Michael D. Wheeler, News Editor
In the fledgling days of the semiconductor industry, chip makers encoded serial numbers and dates on integrated circuit packages using conventional pad printed or ink-jet techniques. These methods offered users a high-contrast mark at a relatively affordable cost, but they also resulted in fumes, occasional smudging and the tedious task of refilling vast ink reservoirs.
As incidents of counterfeit chips surfaced, so did concerns over ink's permanence. This spurred the industry to look for alternatives, and by the early 1980s the photonics sector took its cue and rolled out the first laser marking systems.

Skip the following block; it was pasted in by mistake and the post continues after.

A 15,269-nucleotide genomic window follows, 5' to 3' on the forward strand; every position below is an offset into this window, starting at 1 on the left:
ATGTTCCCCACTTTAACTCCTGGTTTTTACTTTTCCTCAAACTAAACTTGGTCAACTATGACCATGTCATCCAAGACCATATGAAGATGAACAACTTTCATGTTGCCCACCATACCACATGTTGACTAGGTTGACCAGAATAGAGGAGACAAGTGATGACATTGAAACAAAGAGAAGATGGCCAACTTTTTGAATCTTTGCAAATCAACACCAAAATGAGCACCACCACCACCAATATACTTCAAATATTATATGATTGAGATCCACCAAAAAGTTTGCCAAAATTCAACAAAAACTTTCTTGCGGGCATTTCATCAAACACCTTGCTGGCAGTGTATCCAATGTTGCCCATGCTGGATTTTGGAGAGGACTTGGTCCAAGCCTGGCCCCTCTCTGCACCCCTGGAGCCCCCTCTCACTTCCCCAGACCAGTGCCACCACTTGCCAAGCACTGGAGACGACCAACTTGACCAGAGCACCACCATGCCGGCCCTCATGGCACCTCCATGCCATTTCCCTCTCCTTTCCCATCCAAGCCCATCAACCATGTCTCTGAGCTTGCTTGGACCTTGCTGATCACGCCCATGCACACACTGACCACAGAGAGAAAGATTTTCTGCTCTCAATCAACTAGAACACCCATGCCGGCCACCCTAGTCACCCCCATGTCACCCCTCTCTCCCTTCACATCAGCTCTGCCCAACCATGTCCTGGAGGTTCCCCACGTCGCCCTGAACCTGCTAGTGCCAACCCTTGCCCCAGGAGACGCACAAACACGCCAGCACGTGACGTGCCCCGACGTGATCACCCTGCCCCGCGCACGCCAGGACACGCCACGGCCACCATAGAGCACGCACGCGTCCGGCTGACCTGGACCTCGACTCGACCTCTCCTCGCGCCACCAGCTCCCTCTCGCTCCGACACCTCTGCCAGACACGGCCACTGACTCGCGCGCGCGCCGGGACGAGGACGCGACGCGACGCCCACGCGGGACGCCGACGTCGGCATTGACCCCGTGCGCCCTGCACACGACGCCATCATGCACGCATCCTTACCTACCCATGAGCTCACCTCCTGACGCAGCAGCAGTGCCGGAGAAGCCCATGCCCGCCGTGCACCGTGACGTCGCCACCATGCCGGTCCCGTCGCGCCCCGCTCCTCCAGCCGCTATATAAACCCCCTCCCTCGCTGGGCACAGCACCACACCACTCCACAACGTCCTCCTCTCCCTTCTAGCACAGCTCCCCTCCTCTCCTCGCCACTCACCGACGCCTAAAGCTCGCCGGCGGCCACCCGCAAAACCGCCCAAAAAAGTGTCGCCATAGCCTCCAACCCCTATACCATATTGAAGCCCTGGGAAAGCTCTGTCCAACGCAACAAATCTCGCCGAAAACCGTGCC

Much has changed over the last tow decades. Now chip makers can choose sealed or transversely excited atmospheric pressure CO2 system. Solid-state technology arrived about 15 years ago -- first the flashlamp-pumped Nd:YAGs and, recently, the diode-pumped version. These new systems offer excellent beam quality and low maintenance, but both carry heftier price tags.